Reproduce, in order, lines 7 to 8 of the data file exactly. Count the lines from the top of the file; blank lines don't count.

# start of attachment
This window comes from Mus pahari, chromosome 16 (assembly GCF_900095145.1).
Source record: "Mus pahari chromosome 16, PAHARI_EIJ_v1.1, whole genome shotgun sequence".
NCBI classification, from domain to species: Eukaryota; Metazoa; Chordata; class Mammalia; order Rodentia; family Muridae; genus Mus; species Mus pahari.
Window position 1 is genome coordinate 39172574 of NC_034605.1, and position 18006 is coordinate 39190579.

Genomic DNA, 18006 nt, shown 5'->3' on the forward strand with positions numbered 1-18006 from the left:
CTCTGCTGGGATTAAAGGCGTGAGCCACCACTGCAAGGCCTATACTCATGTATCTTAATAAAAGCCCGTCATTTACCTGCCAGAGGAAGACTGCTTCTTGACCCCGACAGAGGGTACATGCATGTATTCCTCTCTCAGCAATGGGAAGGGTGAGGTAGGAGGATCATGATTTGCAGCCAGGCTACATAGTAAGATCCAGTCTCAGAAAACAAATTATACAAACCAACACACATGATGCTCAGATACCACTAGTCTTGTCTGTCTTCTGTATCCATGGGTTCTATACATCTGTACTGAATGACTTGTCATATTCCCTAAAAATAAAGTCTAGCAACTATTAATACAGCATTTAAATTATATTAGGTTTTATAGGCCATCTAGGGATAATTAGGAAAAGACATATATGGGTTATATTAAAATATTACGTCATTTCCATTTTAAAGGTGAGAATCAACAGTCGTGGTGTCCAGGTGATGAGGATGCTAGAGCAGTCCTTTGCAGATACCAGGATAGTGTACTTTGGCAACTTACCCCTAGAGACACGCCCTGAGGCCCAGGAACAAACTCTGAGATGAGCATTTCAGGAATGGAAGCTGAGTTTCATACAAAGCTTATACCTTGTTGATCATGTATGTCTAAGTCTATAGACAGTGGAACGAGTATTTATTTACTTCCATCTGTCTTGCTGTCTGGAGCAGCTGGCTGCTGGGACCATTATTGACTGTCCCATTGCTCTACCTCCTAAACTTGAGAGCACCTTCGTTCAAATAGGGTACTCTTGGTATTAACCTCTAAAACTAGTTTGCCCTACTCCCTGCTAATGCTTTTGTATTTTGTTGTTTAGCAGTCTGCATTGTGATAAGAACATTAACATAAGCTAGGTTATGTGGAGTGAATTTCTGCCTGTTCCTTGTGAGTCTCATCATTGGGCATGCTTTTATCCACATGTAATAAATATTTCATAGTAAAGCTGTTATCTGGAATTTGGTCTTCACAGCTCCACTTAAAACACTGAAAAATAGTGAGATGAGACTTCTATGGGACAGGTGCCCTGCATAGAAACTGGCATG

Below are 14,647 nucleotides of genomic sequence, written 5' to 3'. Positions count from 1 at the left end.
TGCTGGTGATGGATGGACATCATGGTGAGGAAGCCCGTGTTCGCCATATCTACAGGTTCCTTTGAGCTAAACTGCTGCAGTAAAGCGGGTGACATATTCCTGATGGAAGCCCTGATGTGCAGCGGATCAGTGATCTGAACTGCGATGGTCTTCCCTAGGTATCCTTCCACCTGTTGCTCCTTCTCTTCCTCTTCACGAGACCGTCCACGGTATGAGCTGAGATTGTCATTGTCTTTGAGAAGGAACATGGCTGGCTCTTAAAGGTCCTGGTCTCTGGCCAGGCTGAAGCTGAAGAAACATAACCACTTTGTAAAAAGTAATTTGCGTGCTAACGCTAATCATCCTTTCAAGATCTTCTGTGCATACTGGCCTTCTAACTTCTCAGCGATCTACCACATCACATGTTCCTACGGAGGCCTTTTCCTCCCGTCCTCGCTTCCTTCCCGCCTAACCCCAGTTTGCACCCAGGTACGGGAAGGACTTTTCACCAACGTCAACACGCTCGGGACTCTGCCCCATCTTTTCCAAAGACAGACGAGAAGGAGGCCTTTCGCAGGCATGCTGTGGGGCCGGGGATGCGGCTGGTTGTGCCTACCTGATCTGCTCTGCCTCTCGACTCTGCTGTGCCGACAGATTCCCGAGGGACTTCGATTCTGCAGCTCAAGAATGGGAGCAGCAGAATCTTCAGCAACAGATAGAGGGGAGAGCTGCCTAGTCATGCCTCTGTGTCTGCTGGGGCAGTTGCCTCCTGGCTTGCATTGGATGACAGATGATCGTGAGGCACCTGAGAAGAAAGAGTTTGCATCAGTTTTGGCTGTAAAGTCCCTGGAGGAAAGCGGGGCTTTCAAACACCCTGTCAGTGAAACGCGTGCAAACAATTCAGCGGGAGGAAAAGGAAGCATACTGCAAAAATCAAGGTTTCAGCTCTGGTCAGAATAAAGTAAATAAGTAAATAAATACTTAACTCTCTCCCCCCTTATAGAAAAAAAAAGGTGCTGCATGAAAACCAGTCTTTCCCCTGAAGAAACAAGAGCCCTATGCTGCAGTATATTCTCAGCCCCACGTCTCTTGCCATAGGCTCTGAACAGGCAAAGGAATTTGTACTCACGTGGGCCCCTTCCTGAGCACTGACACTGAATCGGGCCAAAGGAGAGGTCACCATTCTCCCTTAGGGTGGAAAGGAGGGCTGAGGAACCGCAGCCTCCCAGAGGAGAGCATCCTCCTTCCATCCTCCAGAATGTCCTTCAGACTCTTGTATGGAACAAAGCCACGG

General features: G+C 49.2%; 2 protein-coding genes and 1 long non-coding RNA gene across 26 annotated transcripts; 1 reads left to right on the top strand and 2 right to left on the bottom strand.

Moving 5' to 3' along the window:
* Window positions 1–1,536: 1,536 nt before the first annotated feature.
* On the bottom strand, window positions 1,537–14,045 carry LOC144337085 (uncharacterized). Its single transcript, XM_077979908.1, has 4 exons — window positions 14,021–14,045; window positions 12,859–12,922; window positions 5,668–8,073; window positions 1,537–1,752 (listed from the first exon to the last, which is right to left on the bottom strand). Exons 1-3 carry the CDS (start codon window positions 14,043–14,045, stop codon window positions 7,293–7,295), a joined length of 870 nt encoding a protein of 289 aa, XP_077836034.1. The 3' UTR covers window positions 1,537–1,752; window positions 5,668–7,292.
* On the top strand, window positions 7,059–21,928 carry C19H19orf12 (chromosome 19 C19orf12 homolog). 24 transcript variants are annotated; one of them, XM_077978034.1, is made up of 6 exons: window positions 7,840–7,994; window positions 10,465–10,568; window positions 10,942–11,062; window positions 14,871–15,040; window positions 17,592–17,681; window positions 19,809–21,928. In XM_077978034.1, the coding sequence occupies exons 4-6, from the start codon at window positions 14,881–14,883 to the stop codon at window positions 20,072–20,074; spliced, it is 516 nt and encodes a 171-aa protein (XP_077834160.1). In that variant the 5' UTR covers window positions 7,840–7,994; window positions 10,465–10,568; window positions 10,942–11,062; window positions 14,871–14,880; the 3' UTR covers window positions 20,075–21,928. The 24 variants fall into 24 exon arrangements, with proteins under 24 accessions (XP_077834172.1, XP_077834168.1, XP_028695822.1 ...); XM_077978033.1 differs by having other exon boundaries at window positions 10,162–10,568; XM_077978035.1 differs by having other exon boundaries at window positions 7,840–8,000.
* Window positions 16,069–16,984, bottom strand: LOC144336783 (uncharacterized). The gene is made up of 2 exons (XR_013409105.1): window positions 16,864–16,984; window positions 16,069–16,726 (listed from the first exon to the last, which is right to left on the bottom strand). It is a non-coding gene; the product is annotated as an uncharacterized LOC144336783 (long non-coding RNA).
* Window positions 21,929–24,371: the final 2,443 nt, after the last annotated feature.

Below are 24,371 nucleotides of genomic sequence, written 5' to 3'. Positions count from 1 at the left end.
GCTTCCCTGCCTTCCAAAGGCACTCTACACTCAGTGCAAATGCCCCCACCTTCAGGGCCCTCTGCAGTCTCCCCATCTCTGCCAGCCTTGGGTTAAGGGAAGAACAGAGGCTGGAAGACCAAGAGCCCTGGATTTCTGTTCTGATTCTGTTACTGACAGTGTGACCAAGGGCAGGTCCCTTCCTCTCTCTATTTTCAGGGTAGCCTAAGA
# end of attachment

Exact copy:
Below are 14,647 nucleotides of genomic sequence, written 5' to 3'. Positions count from 1 at the left end.
TGCTGGTGATGGATGGACATCATGGTGAGGAAGCCCGTGTTCGCCATATCTACAGGTTCCTTTGAGCTAAACTGCTGCAGTAAAGCGGGTGACATATTCCTGATGGAAGCCCTGATGTGCAGCGGATCAGTGATCTGAACTGCGATGGTCTTCCCTAGGTATCCTTCCACCTGTTGCTCCTTCTCTTCCTCTTCACGAGACCGTCCACGGTATGAGCTGAGATTGTCATTGTCTTTGAGAAGGAACATGGCTGGCTCTTAAAGGTCCTGGTCTCTGGCCAGGCTGAAGCTGAAGAAACATAACCACTTTGTAAAAAGTAATTTGCGTGCTAACGCTAATCATCCTTTCAAGATCTTCTGTGCATACTGGCCTTCTAACTTCTCAGCGATCTACCACATCACATGTTCCTACGGAGGCCTTTTCCTCCCGTCCTCGCTTCCTTCCCGCCTAACCCCAGTTTGCACCCAGGTACGGGAAGGACTTTTCACCAACGTCAACACGCTCGGGACTCTGCCCCATCTTTTCCAAAGACAGACGAGAAGGAGGCCTTTCGCAGGCATGCTGTGGGGCCGGGGATGCGGCTGGTTGTGCCTACCTGATCTGCTCTGCCTCTCGACTCTGCTGTGCCGACAGATTCCCGAGGGACTTCGATTCTGCAGCTCAAGAATGGGAGCAGCAGAATCTTCAGCAACAGATAGAGGGGAGAGCTGCCTAGTCATGCCTCTGTGTCTGCTGGGGCAGTTGCCTCCTGGCTTGCATTGGATGACAGATGATCGTGAGGCACCTGAGAAGAAAGAGTTTGCATCAGTTTTGGCTGTAAAGTCCCTGGAGGAAAGCGGGGCTTTCAAACACCCTGTCAGTGAAACGCGTGCAAACAATTCAGCGGGAGGAAAAGGAAGCATACTGCAAAAATCAAGGTTTCAGCTCTGGTCAGAATAAAGTAAATAAGTAAATAAATACTTAACTCTCTCCCCCCTTATAGAAAAAAAAAGGTGCTGCATGAAAACCAGTCTTTCCCCTGAAGAAACAAGAGCCCTATGCTGCAGTATATTCTCAGCCCCACGTCTCTTGCCATAGGCTCTGAACAGGCAAAGGAATTTGTACTCACGTGGGCCCCTTCCTGAGCACTGACACTGAATCGGGCCAAAGGAGAGGTCACCATTCTCCCTTAGGGTGGAAAGGAGGGCTGAGGAACCGCAGCCTCCCAGAGGAGAGCATCCTCCTTCCATCCTCCAGAATGTCCTTCAGACTCTTGTATGGAACAAAGCCACGG